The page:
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Science Fair How-To Guide
Edible Science Experiments
Paper Mache Paste
Easy Finger Paint #1
Easy Finger Paint #2
Indoor Snow Sculpting #1
Indoor Snow Sculpting #2 (Soap Dough)
The Best Homemade Playdough Ever
Homemade Silly Putty (aka "Flubber")
Baker's Clay (Simple Salt Dough)
Cinnamon Applesauce Dough
10-Second Water Paint
Falling Fireless Fireworks
Baking Soda and Vinegar Projects
Gifts Kids Can Make
More Science and other Educational Resources
Quantum to Cosmos Festival at the Perimeter Institue for Theoretical Physics: Lectures, Talks and Demonstrations Online
Toronto Area Science Happenings
Adult-Assisted Chemistry Experiments
These experiments require adult supervision and/or assistance as they deal with cooking and/or chemicals that require special handling.
This is from the Book Chemically Active! by Vicki Cobb
You will need:
To make the starch solution, mix 1 teaspoon of cornstarch into 1 cup of water. Heat and stir until the cornstarch is completely dissolved. Add another cup of water. This can be stored in the refrigerator for a couple of days. Be sure to give it a good shake before measuring out your tablespoon for the experiment.
Put the starch solution, peroxide, water and vinegar into one glass. It will look like water. Put a few drops of iodine in the bottom of one of the other glasses, and 1 or 2 drops of hypo solution in the bottom of the third glass.
Pour the invisible ink into the first glass. The iodine will react with the starch to give the blue-black colour that is a test for starch. Now pour it from there into the third glass. The hypo will form a colourless compound with the iodine which frees the starch (which is also colourless) so the liquid goes clear again.
While this is happening, the hydrogen peroxide is also breaking down and adding oxygen to the mixture. The oxygen makes a more permanent compound with the hypo than the iodine, so the hypo leaves the iodine which becomes free again to react with the starch. So after about 15 seconds, the liquid turns blue-black again.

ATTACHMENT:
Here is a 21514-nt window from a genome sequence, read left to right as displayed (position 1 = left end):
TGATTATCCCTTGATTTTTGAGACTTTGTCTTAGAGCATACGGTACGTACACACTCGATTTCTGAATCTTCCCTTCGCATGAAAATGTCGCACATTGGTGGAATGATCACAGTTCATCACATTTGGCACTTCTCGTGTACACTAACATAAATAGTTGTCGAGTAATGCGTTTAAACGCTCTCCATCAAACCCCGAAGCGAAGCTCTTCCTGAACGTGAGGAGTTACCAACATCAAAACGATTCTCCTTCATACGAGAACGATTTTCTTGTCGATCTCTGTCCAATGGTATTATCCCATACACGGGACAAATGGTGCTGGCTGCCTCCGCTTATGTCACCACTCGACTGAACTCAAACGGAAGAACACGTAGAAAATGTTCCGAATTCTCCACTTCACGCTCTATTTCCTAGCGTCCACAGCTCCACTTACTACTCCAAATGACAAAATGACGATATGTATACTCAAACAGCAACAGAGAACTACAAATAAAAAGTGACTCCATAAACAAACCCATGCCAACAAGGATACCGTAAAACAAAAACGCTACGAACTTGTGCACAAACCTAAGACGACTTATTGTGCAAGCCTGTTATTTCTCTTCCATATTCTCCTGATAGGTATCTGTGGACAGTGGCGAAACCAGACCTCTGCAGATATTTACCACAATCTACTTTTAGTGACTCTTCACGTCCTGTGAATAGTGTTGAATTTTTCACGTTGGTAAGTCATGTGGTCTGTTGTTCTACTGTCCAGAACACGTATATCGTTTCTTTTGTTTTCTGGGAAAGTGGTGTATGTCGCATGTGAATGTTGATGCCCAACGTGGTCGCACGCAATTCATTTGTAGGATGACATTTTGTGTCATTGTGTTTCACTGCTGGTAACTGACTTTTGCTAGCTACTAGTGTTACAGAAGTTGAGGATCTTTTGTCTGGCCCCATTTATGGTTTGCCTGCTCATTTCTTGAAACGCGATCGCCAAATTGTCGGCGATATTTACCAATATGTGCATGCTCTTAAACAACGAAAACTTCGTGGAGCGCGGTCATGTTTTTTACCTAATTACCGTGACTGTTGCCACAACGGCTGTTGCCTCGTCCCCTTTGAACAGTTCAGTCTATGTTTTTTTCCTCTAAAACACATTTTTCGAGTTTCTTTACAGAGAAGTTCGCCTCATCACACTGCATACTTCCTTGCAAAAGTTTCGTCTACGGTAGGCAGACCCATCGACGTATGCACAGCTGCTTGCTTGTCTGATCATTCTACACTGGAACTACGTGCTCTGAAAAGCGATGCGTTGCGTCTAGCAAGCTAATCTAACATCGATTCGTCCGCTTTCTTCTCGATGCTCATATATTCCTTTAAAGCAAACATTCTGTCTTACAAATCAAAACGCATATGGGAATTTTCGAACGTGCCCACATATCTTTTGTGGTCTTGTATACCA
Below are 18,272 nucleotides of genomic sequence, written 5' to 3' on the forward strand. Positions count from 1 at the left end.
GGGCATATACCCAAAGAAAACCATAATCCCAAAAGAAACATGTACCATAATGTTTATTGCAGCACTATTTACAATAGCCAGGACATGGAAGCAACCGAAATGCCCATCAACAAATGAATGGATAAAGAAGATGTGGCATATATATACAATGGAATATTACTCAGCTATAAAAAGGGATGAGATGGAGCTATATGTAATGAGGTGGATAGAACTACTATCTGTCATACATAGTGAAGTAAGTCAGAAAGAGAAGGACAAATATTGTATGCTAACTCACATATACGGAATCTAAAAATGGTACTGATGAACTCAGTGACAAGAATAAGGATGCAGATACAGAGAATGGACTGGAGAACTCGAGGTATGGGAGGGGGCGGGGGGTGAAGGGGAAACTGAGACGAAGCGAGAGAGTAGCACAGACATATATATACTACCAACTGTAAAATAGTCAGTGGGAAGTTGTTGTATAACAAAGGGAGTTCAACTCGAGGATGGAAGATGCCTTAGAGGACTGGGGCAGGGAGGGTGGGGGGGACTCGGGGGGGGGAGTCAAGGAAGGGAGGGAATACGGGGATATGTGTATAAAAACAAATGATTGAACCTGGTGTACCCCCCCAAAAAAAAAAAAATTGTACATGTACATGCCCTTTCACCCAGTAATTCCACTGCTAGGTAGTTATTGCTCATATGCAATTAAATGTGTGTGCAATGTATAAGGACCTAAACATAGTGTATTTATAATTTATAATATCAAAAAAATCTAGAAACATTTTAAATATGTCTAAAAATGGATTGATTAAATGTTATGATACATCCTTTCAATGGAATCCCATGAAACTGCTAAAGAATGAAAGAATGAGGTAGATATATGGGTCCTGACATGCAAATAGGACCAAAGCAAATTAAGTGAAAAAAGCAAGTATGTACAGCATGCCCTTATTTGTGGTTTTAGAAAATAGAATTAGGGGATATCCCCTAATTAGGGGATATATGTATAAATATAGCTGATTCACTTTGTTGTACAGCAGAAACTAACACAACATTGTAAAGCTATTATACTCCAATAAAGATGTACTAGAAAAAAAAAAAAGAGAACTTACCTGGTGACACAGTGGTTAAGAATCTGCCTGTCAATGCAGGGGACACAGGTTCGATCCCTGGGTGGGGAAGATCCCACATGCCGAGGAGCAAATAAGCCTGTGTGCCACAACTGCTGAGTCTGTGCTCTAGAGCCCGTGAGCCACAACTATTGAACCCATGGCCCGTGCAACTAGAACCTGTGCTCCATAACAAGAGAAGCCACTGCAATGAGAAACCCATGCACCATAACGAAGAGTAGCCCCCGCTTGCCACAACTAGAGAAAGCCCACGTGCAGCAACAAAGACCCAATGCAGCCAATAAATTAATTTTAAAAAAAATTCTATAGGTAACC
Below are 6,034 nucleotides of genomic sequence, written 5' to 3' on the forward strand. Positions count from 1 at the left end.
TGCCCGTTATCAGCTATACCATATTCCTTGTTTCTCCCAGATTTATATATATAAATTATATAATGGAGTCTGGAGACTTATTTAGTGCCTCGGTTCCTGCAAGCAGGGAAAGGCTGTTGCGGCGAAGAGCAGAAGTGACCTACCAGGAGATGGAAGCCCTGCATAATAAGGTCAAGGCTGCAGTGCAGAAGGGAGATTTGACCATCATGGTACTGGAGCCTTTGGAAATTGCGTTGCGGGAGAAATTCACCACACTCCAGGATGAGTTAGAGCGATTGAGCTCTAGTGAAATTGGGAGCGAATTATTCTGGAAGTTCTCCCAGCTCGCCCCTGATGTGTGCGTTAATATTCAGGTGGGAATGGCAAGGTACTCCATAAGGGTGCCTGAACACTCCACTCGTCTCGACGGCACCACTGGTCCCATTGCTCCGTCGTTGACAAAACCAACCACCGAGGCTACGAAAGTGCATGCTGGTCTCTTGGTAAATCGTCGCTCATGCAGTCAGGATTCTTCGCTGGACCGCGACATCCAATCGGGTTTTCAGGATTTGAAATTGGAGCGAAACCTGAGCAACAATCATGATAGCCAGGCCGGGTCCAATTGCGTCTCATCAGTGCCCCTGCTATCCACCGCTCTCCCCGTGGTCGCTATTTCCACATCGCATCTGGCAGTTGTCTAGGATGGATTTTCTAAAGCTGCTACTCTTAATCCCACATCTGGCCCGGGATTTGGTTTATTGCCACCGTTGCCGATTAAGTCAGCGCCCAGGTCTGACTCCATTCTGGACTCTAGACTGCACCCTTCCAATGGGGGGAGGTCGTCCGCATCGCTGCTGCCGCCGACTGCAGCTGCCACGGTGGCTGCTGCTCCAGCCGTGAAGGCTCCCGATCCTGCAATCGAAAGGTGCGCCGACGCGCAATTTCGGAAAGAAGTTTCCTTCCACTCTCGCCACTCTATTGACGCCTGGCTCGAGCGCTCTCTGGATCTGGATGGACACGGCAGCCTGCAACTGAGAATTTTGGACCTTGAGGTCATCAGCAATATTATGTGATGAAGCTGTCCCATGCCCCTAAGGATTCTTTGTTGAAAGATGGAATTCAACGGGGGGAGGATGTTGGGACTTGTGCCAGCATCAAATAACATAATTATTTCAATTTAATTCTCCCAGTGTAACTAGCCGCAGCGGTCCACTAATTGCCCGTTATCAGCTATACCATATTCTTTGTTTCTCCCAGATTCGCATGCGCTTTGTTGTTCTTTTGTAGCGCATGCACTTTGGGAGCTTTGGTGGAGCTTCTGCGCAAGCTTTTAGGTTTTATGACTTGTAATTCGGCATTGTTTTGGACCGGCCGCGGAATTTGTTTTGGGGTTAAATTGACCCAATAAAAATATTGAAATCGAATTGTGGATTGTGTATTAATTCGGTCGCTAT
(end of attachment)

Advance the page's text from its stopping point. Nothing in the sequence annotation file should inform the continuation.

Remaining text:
If you dip the end of your wand into the hypo solution and use it to stir the liquid, it will go clear again until the oxygen combines with the extra hypo.
Hypo is the photofinishing chemical sodium thiosulphate. I was able to talk the owner of a photography store into selling me a small baggie; otherwise you need to order it from a chemical distributor in huge quantities. It can be disposed of down the sink or toilet, and as long as you don't ingest it, it is safe for use. If you are unsure, please ask for a WHMIS safety data sheet when you buy the hypo.
Dry ice, which is really frozen carbon dioxide (the stuff we exhale, and also a major greenhouse gas), sublimates at room temperature. That means that when it hits the heat of the room, it changes directly from a solid into a gas. This gas is heavier than air, so if you are working with dry ice, don't leave any small children or pets at floor level as they may not get enough air. Be sure to keep your room ventilated. It is not toxic to breathe, but it isn't air either!
When dry ice sublimates, it makes a foggy trail across the floor. This is often used to create fog and smoke effects in the theatre and also at Halloween. When it warms and sublimates, it also expands. The following experiments take advantage of these properties to make some pretty cool effects.
aka "Dementor Breath Bubbles"
For this you will need:
Soak your sponge in the water and squeeze it out, then dribble dish detergent on it so it becomes not quite saturated.
More Fun with Dry Ice
aka "frozen Dementor's Breath"
Try and make a spoon scream by first running it under hot water, then pressing it against a dry ice pellet. You can also use various coins and other metal objects. Experiment to find out which ones make higher and lower notes.
We made dry ice ice cream. The main trick to this is to use a very large bowl, as it will increase dramatically in volume (~4 times the volume at the very least). It also gets very misty. We used the ice cream recipe on the edible concoctions page, and added dry ice right into it. This requires continuous stirring until the mixture thickens. It is best to pop it into the freezer for a while before eating to be sure that all the dry ice has sublimated before eating. You can monitor this by putting a few pellets into a container beside the ice cream in the freezer. When they disappear, the ice cream is ready.